The interaction between the atmosphere and ocean plays a key role in our climate and weather. For example the world’s oceans absorb approximately 30–40% of the carbon dioxide produced by man. Without this buffer climate change would be much more rapid and severe. This is particularly important in the vast expanses of the Southern Ocean where gas exchange is efficient because the ocean surface is roughened by the strong winds and large waves, and temperatures are low.

SOLAS (Surface Ocean–Lower Atmosphere Study) is a new international research programme. In this SOLAS Air–Sea Gas Exchange (SAGE) experiment, we aim to study the exchange of gases that are important to our climate, in a semi-controlled situation. We will stimulate the growth of plankton by fertilizing the ocean with iron sulphate over 50 square kilometres of ocean. This should provide an enhancement of gas fluxes that should last several weeks.

To get the full picture, we also need to consider biology and simple plankton in the ocean that drive the biological pumping of CO2 through photosynthesis. And it is not just carbon dioxide that needs to be considered. The plankton in the ocean could also play a role in climate change by emitting the gas dimethyl sulphide (DMS). This potentially affects the properties of aerosols that govern the extent and reflectivity of marine cloud cover. Even modest changes of DMS emission could have significant effects on global temperature.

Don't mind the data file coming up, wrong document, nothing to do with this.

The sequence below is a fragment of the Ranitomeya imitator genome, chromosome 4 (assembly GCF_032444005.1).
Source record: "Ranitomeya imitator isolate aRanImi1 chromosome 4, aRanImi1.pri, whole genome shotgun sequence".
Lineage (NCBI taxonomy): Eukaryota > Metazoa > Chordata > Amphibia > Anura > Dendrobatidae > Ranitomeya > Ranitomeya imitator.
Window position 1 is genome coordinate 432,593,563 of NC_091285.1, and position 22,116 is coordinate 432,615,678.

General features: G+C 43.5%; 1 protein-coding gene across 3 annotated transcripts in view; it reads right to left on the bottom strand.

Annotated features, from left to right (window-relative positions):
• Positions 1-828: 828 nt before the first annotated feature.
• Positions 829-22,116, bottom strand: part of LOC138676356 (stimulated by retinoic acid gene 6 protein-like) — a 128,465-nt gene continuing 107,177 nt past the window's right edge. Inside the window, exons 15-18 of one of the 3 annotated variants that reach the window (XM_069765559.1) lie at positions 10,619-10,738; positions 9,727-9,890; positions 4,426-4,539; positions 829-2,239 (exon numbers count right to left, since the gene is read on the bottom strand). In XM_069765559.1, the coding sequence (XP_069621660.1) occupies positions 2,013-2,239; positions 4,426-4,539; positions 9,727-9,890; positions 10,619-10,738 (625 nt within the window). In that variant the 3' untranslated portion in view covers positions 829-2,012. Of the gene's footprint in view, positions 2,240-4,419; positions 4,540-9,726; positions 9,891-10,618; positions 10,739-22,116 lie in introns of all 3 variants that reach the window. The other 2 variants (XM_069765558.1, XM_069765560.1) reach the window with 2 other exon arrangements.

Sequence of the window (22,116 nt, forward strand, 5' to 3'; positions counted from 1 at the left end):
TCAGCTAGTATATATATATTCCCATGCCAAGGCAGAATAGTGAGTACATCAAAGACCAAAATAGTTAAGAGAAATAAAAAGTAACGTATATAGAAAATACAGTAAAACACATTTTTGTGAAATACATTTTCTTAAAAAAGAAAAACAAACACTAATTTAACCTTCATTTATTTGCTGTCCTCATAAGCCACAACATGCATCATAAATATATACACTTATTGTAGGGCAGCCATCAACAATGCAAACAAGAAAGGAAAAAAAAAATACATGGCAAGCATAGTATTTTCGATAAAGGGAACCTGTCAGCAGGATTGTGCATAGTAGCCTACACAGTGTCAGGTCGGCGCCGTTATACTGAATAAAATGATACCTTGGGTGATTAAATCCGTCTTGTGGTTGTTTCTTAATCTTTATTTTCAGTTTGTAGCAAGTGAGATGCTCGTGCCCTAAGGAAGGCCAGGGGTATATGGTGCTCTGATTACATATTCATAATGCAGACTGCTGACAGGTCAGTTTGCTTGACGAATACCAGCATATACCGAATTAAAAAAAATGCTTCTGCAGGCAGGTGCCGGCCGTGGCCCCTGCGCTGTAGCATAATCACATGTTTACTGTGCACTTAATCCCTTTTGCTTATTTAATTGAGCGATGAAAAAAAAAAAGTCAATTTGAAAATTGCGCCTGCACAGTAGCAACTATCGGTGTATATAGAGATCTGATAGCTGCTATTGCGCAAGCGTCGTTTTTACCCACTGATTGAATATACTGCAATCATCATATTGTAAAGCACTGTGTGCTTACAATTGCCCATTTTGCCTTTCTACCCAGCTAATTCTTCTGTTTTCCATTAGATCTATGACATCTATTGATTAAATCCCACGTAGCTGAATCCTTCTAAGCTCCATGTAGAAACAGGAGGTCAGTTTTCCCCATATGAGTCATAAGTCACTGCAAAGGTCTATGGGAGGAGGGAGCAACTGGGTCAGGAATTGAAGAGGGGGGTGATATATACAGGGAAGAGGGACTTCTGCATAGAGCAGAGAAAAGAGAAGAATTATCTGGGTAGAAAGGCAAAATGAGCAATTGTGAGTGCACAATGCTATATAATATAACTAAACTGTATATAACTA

Only by understanding the physical, biological and chemical processes governing the interchange of gases, can we confidently predict timing and magnitude of future changes in climate. To mount this multidisciplinary SOLAS study we have brought together researchers from around 20 organisations to work in the logistically challenging environment of the Southern Ocean.

The New Zealand component of this work is sponsored by the Foundation for Research, Science and Technology.